Ethiopia’s Tigray region at ‘serious risk’ of famine, UN warns
A senior UN official warned the Security Council on Tuesday that urgent measures are needed to avert famine in Ethiopia’s war-ravaged Tigray region, during a briefing seen by AFP.
“There is a serious risk of famine if aid is not increased over the next two months,” wrote Mark Lowcock, UN Under-Secretary-General for Humanitarian Affairs and Emergency Relief Coordinator.
More than six months after Ethiopian Prime Minister Abiy Ahmed launched what he called a “rapid” military operation, fighting and abuses continue in Tigray, where the specter of famine has been hanging over for several months.
“Concrete steps are urgently needed to break the vicious circle between armed conflict, violence and food insecurity,” Lowcock said in his two-and-a-half-page memo.
“I urge the members of the Security Council and other member states to take all possible measures to prevent a famine from occurring,” he said.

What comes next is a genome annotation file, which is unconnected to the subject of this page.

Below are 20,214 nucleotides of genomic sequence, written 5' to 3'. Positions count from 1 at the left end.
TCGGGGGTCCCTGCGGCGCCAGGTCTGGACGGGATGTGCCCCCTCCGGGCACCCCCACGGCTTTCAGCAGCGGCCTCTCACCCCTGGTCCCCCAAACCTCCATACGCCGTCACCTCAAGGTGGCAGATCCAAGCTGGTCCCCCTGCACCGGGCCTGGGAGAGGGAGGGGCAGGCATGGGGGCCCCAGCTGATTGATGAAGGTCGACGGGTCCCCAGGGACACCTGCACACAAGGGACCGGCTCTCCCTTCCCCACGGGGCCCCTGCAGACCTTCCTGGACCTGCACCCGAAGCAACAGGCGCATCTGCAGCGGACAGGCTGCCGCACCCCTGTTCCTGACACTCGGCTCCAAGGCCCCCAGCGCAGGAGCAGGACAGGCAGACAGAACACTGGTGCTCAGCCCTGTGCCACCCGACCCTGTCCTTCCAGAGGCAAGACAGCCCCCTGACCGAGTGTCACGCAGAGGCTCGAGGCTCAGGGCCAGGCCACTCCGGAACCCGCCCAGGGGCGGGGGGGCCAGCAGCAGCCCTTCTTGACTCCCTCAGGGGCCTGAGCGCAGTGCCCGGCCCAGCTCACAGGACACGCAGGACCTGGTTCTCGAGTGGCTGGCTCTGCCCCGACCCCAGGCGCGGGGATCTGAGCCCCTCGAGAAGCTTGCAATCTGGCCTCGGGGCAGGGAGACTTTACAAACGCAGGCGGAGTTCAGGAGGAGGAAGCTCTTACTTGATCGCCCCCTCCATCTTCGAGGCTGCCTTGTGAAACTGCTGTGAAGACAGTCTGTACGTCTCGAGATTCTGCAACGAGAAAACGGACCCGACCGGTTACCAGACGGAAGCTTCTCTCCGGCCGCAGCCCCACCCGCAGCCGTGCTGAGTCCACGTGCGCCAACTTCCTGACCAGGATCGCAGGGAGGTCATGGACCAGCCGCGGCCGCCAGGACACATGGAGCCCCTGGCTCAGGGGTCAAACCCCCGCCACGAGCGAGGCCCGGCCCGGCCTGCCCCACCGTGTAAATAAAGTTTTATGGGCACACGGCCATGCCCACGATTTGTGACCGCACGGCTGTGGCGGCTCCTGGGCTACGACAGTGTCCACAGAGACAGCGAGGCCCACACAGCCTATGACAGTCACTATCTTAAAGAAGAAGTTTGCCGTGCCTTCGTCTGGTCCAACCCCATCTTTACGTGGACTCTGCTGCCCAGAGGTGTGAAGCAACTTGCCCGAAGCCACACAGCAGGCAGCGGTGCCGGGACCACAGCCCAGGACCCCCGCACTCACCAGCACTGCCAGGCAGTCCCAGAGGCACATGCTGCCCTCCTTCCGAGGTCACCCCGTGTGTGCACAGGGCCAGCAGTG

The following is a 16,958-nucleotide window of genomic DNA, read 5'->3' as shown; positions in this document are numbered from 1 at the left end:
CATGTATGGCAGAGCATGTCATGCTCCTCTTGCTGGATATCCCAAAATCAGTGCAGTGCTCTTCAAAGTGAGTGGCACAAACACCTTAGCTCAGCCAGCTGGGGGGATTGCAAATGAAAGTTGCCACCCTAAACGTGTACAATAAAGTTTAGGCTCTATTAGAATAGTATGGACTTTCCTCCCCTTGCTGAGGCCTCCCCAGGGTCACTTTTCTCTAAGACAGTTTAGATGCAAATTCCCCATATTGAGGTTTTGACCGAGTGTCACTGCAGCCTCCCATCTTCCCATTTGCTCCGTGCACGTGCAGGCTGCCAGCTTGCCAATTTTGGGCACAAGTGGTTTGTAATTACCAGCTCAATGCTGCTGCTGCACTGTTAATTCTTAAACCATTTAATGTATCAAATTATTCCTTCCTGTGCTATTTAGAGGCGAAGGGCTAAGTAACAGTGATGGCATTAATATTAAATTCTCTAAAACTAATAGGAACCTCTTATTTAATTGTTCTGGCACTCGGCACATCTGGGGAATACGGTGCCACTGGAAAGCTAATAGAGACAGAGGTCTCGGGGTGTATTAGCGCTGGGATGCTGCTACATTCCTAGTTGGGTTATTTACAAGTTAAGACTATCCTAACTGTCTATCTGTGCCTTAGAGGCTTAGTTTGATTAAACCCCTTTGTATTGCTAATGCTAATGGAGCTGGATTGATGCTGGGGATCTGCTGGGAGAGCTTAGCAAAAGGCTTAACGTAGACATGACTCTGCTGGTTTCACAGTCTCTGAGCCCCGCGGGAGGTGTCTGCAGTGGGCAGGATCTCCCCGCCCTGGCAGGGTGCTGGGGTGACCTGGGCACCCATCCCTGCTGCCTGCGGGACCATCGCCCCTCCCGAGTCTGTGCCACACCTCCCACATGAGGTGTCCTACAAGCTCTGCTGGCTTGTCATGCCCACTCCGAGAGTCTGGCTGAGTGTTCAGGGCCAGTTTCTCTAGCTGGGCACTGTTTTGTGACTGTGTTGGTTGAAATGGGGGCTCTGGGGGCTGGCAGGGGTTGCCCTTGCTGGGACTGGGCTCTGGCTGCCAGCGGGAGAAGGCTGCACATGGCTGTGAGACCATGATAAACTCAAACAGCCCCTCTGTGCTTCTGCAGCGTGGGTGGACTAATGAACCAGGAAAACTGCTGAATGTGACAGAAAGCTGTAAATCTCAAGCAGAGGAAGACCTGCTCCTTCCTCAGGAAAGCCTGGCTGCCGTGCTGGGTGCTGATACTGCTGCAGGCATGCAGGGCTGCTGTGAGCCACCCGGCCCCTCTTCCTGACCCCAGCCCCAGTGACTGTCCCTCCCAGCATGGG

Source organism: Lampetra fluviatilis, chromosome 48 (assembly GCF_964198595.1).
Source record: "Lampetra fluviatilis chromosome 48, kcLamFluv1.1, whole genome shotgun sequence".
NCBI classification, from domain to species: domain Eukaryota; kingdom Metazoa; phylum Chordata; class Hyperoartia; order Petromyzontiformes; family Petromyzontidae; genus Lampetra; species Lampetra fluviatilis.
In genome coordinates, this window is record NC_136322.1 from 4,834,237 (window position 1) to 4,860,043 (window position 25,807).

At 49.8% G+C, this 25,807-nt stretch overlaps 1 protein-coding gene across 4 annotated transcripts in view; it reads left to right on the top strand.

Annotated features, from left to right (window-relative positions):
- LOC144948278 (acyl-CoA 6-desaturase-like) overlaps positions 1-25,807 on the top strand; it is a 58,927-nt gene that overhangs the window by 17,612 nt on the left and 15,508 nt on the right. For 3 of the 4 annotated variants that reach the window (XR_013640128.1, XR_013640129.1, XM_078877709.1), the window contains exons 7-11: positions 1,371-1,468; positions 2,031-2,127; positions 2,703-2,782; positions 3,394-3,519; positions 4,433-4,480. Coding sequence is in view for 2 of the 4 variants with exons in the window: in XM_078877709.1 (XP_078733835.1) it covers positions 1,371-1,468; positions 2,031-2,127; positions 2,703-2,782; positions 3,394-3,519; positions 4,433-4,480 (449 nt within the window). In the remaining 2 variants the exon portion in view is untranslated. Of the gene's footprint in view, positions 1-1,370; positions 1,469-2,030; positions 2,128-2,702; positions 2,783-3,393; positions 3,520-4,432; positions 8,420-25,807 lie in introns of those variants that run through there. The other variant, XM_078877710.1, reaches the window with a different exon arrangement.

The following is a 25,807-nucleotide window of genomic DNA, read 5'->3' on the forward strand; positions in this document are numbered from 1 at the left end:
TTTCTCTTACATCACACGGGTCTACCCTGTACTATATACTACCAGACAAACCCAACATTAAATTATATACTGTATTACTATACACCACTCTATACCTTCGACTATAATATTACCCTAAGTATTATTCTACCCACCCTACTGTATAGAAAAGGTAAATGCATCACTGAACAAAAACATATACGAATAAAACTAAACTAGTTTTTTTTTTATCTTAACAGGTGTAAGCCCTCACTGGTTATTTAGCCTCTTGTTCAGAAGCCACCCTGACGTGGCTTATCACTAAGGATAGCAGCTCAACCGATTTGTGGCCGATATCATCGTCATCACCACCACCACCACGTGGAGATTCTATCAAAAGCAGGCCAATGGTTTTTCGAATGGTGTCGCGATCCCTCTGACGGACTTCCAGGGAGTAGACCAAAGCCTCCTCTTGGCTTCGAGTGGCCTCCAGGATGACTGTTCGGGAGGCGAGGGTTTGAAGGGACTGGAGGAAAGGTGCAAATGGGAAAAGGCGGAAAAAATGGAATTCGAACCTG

“Today, at least 20 percent of the population in this region face emergency food insecurity,” the British official said, adding that “destruction and violence against civilians continues even now throughout the world. the Tiger”.
“In the six and a half months since the start of the conflict in Tigray in early November 2020, around two million people have been displaced. Civilians are being killed and injured,” he added.
“Rape and other forms of heinous sexual violence are widespread and systematic. The infrastructure and public and private objects essential to the survival of civilians have been destroyed, including hospitals and farmland,” he warned.
The UN official estimated that “more than 90 percent of the harvest has been lost to looting, fires or other destruction, and that 80 percent of the area’s livestock have been looted or slaughtered. “
“Despite the improvements in March and the cooperation of authorities at the local level, humanitarian access as a whole has recently deteriorated,” Lowcock wrote.
“Humanitarian operations are attacked, hampered or delayed in providing life-saving assistance. Eight aid workers have been killed in Tigray in the past six months.”